Will this work, though? In countries like China, where Swarm Governance has become the norm, human rights are violated daily. As Mary Hungtinton writes, in China, “citizens burn to death inside buildings they can’t escape because of lockdown confinement and must engage with the “sensing layer” – which is to say, take a PCR test at their own expense – every forty-eight hours in order to use public transport, go shopping, or go to work.” As another article reveals, “china’s ‘social credit’ system ranks citizens and punishes them with throttled internet speeds and flight bans if the Communist Party deems them untrustworthy.” If it isn’t already obvious, the ‘sensing layer’ will not lead to increased awareness of societal problems — it’ll only mask them, or downright force individuals into submission.

Benjamin Button argued that the pandemic was a revenge of the real. As he says, “the pandemic is an irruptive revelation of the complex biological reality of the planet with which we are entangled.” Our subjective beliefs aside, Covid-19 revealed that we are all potential contagion vectors, “objects in a cause-and-effect relationship with the world.” Button’s solution of creating a sensing layer, over-and-above our own, in my view, would only lead to the destruction of reality itself. If we all became quantified selves, mere lines of code on a computer, wouldn’t this blur the line between reality and fiction? Imagine a matrix-like world where you couldn’t differentiate a Deep-Fake video from a real one, where artificially intelligent beings perfectly mimiced human behavior, etc. How would you know if each choice you made was your’s, or not just some conditioned response to an external stimulus? Swarm governance resembles the centralized Soviet system of production and distribution, only this time it is digitalized and privatized. dataism, as it’s sometimes called, is a form of totalitarian control with no precedent in human history.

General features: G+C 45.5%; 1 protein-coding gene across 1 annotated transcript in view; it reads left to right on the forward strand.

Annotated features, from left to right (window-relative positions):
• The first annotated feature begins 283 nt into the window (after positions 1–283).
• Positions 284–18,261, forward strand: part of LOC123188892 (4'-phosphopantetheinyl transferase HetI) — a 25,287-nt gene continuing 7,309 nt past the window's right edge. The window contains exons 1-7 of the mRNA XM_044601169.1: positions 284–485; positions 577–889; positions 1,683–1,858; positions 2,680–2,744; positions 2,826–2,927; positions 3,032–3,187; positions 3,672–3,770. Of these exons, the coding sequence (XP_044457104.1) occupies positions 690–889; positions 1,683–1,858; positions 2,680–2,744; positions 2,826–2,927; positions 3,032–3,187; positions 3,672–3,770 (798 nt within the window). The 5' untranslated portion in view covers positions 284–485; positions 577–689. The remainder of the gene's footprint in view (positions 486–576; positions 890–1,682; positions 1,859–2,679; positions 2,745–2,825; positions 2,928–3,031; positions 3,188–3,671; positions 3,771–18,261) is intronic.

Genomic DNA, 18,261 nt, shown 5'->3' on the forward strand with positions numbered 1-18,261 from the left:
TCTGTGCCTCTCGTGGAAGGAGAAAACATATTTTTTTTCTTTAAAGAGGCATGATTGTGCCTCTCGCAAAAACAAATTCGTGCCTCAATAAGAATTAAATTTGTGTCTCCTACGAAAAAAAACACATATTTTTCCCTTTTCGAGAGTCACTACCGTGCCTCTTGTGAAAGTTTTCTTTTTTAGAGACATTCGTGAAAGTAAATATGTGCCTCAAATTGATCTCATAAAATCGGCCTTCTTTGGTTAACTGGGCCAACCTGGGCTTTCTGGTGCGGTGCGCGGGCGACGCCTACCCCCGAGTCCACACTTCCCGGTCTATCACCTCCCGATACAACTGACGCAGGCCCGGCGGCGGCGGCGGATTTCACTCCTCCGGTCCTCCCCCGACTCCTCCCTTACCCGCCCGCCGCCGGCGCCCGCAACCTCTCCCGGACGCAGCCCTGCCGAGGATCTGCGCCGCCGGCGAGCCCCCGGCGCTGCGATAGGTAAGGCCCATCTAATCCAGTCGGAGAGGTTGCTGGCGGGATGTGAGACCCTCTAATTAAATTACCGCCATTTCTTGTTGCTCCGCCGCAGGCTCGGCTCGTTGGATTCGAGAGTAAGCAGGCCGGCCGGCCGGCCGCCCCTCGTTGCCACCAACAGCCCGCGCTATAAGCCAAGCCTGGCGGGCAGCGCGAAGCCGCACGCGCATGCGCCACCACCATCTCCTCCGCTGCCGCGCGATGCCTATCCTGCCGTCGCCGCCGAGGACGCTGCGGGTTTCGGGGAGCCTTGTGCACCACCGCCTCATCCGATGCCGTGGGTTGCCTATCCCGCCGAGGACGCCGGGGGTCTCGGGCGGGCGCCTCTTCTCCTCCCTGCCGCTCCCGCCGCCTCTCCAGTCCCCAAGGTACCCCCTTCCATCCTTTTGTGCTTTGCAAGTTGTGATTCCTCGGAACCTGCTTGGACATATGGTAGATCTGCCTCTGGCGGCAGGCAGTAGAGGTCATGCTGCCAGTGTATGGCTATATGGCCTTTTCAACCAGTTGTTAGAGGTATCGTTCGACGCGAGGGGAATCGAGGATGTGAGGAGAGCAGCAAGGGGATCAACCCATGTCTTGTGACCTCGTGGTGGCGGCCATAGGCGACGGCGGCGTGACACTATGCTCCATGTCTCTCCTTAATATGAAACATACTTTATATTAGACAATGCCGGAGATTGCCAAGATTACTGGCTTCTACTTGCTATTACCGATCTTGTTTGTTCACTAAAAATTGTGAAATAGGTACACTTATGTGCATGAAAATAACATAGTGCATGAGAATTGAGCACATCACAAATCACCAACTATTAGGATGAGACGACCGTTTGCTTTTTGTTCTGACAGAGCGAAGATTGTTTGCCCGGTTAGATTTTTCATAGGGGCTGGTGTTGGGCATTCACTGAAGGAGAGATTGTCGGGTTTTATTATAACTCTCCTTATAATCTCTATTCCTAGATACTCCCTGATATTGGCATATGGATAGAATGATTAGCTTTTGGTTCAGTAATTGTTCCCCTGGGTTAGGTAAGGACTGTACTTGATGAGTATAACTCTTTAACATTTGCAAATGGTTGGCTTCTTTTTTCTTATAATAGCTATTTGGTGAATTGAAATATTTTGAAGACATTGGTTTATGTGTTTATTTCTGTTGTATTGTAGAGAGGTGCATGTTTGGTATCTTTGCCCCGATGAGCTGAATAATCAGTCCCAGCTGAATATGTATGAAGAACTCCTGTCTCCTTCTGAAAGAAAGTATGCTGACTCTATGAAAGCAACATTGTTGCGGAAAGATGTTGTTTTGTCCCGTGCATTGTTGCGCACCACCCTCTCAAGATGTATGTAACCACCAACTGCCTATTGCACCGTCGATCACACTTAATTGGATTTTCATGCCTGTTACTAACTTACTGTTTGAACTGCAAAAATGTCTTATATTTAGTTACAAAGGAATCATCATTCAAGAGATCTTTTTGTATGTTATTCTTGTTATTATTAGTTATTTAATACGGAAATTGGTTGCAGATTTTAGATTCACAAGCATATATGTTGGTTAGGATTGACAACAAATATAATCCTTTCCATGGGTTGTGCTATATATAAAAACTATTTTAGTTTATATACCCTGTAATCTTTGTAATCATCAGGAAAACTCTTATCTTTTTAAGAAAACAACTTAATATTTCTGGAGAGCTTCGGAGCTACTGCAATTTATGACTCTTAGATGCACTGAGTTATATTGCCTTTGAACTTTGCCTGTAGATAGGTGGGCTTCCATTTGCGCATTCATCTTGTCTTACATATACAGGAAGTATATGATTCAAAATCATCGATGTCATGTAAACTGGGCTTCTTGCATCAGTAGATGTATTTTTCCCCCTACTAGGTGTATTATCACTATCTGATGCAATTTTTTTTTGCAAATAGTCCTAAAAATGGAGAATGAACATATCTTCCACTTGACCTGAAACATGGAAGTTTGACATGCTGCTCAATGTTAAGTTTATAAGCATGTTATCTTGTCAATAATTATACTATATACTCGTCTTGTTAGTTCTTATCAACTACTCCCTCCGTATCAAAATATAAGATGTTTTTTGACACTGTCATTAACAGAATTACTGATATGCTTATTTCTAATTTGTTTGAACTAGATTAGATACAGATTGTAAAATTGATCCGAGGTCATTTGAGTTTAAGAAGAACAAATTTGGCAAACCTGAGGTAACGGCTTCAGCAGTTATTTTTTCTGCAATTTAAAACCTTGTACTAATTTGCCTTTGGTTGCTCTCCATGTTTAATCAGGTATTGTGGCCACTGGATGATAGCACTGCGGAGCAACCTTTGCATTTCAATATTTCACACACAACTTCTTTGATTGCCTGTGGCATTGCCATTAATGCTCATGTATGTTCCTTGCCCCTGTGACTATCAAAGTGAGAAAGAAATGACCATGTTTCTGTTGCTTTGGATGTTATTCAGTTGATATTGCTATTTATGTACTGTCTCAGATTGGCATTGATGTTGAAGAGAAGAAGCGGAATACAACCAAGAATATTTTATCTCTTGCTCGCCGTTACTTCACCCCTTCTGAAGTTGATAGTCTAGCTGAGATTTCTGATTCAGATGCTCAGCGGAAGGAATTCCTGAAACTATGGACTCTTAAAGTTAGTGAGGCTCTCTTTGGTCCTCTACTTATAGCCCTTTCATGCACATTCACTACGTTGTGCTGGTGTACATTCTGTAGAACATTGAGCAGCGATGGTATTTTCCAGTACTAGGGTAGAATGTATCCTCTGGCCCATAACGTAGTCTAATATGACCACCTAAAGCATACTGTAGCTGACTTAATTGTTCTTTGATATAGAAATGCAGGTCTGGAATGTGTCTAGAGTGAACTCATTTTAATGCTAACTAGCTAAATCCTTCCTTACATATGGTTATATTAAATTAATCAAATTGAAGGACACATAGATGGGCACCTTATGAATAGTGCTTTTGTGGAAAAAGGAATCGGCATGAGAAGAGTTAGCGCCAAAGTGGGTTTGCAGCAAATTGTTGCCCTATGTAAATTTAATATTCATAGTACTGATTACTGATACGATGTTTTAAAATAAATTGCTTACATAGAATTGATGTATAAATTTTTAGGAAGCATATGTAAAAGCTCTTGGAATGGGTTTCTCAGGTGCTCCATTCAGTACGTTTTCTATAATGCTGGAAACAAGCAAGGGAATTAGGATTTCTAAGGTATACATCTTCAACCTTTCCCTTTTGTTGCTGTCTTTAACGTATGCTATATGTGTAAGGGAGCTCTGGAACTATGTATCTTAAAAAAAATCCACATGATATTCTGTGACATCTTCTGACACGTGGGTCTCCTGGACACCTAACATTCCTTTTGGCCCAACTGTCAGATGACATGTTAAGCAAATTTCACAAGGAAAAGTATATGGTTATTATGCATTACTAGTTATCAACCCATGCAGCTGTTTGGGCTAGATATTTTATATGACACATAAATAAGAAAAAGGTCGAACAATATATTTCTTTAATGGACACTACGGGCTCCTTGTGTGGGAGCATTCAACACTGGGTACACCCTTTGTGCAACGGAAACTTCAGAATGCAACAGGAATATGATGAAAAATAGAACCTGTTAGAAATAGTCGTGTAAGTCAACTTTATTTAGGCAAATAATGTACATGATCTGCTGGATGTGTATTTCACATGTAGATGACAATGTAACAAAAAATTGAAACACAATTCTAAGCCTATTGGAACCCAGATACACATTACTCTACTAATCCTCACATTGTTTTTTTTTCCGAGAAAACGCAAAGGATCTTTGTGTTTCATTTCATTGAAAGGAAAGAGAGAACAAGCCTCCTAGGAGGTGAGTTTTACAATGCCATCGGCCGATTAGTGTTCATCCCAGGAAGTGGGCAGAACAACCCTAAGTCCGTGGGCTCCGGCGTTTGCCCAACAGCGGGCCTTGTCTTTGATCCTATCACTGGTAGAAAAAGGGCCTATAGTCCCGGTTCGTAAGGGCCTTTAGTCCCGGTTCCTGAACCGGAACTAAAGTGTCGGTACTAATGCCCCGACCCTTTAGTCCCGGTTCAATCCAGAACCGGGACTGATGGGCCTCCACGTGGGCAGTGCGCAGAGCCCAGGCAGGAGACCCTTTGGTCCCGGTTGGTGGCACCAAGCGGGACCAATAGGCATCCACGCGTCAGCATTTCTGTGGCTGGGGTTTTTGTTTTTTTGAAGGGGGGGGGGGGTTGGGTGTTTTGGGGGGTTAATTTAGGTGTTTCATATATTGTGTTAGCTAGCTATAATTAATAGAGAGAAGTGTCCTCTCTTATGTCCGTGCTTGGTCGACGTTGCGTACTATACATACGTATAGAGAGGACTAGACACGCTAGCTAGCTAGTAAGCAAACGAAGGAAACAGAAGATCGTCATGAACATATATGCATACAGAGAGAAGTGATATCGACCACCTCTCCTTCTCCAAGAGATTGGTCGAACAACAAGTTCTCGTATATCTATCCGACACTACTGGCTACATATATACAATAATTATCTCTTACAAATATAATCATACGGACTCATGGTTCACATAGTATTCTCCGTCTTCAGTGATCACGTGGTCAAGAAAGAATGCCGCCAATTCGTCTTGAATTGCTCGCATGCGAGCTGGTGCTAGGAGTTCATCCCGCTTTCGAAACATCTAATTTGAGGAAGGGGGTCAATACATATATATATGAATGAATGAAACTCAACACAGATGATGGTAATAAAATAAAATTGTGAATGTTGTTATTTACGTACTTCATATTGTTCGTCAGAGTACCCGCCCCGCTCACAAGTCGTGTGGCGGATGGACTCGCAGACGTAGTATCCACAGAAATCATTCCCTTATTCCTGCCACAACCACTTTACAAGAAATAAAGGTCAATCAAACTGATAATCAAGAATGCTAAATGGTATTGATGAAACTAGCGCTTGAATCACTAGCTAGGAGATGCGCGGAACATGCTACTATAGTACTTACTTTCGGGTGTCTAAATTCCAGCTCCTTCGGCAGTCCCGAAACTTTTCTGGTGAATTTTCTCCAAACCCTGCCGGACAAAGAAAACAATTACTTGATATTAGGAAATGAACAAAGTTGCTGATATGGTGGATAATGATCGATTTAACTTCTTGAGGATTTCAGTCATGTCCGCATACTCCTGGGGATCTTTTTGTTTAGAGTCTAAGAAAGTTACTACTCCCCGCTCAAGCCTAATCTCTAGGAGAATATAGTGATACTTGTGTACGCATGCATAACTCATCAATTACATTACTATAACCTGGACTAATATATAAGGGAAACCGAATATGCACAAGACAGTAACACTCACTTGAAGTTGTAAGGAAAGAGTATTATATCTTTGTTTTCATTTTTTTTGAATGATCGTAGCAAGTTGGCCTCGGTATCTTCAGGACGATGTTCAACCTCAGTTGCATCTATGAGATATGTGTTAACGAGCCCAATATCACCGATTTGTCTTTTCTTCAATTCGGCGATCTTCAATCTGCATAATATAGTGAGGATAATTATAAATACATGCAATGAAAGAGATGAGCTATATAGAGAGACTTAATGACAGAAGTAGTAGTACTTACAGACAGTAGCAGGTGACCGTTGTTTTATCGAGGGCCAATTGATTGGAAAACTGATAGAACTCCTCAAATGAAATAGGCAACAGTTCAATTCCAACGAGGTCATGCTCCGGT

In order to understand the future of swarm governance, it’s important to look at what totalitarianism traditionally meant in the 20th century. As Byung Chul Han writes in Infocracy

“An important characteristic of classic totalitarianism, as a secular political religion, is that it makes a ‘claim to total explanation’. Its ideology provides a narrative that ‘promises to explain all historical happenings, the total explanation of the past, the total knowledge of the present, and the reliable prediction of the future . . . With totalitarianism, we bid farewell to the reality given to us by our five senses.”